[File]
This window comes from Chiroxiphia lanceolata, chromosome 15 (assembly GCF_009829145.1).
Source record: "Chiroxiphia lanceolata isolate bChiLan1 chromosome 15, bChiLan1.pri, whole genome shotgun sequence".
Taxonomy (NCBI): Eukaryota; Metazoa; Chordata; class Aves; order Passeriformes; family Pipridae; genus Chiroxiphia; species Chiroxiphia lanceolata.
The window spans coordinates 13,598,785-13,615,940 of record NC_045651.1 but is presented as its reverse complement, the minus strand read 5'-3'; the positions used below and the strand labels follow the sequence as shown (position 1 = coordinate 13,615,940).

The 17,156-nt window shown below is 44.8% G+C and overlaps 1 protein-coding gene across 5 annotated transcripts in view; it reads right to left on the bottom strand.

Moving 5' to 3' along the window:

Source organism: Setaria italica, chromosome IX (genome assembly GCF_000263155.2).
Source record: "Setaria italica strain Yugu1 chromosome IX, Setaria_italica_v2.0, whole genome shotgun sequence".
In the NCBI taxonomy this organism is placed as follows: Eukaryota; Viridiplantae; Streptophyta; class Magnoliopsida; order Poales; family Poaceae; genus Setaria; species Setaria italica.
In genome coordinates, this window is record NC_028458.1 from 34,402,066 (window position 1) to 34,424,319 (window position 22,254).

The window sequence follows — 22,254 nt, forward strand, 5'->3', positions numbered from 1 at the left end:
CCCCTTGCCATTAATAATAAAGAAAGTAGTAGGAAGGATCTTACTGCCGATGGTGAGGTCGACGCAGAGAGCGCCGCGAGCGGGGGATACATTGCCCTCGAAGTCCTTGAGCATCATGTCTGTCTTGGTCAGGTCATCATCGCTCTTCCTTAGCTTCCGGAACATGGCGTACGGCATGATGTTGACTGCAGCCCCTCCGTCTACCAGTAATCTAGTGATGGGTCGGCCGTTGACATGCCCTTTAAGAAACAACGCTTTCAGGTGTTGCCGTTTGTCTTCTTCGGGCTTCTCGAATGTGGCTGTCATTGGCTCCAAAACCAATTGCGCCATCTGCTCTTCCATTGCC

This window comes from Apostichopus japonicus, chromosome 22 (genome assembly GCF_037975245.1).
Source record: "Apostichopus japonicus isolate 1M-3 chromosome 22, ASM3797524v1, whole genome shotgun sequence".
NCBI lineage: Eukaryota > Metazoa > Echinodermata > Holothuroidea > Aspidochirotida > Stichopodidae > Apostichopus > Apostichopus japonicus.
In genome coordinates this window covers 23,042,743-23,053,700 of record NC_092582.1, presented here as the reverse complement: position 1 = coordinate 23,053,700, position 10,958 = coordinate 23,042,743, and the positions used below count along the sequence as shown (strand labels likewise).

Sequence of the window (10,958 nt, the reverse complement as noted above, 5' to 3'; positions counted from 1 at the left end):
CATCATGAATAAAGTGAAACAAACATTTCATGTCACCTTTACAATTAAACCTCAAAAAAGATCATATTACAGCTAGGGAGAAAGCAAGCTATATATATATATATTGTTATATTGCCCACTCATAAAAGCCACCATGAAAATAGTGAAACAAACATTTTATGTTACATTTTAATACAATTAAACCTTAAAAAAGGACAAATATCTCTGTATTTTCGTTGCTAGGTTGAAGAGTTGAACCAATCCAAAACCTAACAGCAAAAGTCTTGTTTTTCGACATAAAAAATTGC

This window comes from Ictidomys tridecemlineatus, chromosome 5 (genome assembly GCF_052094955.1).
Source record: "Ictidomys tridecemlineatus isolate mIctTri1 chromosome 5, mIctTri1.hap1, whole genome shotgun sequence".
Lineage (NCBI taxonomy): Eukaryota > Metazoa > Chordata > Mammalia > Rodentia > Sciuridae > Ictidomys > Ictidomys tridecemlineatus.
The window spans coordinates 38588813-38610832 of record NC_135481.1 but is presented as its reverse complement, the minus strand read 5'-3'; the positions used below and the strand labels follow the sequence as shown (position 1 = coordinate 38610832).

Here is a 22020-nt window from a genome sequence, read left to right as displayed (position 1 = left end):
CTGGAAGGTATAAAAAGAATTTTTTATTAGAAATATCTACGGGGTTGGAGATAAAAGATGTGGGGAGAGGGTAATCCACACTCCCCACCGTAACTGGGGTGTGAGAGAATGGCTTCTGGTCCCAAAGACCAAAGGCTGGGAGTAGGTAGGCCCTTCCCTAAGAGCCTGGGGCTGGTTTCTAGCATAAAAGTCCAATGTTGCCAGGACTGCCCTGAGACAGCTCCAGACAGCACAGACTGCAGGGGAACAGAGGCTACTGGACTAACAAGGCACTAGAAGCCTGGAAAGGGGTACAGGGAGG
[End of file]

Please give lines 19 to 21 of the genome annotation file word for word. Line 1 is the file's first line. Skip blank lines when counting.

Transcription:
This window comes from Ictidomys tridecemlineatus, chromosome 5 (genome assembly GCF_052094955.1).
Source record: "Ictidomys tridecemlineatus isolate mIctTri1 chromosome 5, mIctTri1.hap1, whole genome shotgun sequence".
Lineage (NCBI taxonomy): Eukaryota > Metazoa > Chordata > Mammalia > Rodentia > Sciuridae > Ictidomys > Ictidomys tridecemlineatus.